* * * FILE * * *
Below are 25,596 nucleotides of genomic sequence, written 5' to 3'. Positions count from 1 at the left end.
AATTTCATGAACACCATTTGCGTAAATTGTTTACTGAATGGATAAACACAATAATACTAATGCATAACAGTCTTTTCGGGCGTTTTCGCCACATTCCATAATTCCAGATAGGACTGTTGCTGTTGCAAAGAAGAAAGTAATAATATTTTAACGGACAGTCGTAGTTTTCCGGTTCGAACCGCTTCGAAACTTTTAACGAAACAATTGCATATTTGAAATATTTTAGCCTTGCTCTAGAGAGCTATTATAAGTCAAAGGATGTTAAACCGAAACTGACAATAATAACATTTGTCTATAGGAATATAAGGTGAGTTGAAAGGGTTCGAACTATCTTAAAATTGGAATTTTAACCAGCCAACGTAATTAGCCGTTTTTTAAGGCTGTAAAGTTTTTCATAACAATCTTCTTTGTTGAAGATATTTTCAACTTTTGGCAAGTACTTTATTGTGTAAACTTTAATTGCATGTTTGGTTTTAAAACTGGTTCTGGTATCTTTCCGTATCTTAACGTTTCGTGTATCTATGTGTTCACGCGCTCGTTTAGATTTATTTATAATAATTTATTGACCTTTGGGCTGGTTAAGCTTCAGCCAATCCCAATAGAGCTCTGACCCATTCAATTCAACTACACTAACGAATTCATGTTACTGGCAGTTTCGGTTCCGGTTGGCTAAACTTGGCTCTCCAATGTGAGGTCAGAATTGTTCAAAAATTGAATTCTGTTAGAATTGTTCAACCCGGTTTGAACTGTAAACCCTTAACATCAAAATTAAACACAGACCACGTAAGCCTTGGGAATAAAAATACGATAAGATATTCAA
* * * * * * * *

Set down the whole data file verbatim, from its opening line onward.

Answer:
Below are 25,596 nucleotides of genomic sequence, written 5' to 3'. Positions count from 1 at the left end.
AATTTCATGAACACCATTTGCGTAAATTGTTTACTGAATGGATAAACACAATAATACTAATGCATAACAGTCTTTTCGGGCGTTTTCGCCACATTCCATAATTCCAGATAGGACTGTTGCTGTTGCAAAGAAGAAAGTAATAATATTTTAACGGACAGTCGTAGTTTTCCGGTTCGAACCGCTTCGAAACTTTTAACGAAACAATTGCATATTTGAAATATTTTAGCCTTGCTCTAGAGAGCTATTATAAGTCAAAGGATGTTAAACCGAAACTGACAATAATAACATTTGTCTATAGGAATATAAGGTGAGTTGAAAGGGTTCGAACTATCTTAAAATTGGAATTTTAACCAGCCAACGTAATTAGCCGTTTTTTAAGGCTGTAAAGTTTTTCATAACAATCTTCTTTGTTGAAGATATTTTCAACTTTTGGCAAGTACTTTATTGTGTAAACTTTAATTGCATGTTTGGTTTTAAAACTGGTTCTGGTATCTTTCCGTATCTTAACGTTTCGTGTATCTATGTGTTCACGCGCTCGTTTAGATTTATTTATAATAATTTATTGACCTTTGGGCTGGTTAAGCTTCAGCCAATCCCAATAGAGCTCTGACCCATTCAATTCAACTACACTAACGAATTCATGTTACTGGCAGTTTCGGTTCCGGTTGGCTAAACTTGGCTCTCCAATGTGAGGTCAGAATTGTTCAAAAATTGAATTCTGTTAGAATTGTTCAACCCGGTTTGAACTGTAAACCCTTAACATCAAAATTAAACACAGACCACGTAAGCCTTGGGAATAAAAATACGATAAGATATTCAA